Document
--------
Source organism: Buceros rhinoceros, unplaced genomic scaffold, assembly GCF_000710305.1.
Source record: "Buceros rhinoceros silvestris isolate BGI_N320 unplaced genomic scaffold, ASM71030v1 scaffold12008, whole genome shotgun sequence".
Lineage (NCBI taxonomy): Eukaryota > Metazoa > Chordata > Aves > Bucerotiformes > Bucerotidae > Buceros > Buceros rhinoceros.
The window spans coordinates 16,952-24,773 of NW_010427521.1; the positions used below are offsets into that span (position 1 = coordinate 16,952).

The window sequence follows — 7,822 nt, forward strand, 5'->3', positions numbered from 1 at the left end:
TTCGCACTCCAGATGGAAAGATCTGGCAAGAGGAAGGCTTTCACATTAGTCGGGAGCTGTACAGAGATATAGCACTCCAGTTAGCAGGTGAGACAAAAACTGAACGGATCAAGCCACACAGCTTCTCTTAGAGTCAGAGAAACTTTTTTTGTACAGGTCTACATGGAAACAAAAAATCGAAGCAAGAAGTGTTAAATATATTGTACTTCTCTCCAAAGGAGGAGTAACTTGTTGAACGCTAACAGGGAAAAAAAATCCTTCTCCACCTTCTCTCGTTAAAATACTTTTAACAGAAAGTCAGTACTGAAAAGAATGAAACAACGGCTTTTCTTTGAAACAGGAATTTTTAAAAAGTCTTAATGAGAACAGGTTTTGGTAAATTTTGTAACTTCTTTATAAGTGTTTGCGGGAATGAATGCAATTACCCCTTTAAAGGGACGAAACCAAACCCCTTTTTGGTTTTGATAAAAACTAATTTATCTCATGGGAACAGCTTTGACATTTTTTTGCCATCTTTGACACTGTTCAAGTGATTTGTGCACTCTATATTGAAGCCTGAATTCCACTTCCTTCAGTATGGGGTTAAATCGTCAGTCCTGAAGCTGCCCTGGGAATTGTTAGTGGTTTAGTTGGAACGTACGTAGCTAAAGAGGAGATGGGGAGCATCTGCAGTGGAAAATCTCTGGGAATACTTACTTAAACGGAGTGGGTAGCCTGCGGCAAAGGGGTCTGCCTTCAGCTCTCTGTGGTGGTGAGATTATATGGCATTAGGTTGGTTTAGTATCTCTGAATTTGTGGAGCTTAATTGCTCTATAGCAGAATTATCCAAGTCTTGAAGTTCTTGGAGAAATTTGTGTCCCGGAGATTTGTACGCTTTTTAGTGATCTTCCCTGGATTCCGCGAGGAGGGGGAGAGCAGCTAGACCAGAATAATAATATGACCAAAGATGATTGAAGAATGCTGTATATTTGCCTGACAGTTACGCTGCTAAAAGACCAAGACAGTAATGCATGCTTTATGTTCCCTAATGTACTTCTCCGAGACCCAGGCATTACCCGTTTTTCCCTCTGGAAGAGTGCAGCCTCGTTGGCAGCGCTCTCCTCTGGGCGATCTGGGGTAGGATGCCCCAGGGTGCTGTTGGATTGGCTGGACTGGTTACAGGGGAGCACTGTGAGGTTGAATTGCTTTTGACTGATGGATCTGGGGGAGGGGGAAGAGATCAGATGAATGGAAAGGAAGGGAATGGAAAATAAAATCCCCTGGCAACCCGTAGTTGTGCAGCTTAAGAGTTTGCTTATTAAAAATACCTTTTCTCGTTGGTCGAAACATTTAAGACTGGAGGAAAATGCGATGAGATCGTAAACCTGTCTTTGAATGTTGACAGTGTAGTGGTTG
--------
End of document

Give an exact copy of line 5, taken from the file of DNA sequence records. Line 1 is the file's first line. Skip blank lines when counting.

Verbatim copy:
The window sequence follows — 7,822 nt, forward strand, 5'->3', positions numbered from 1 at the left end: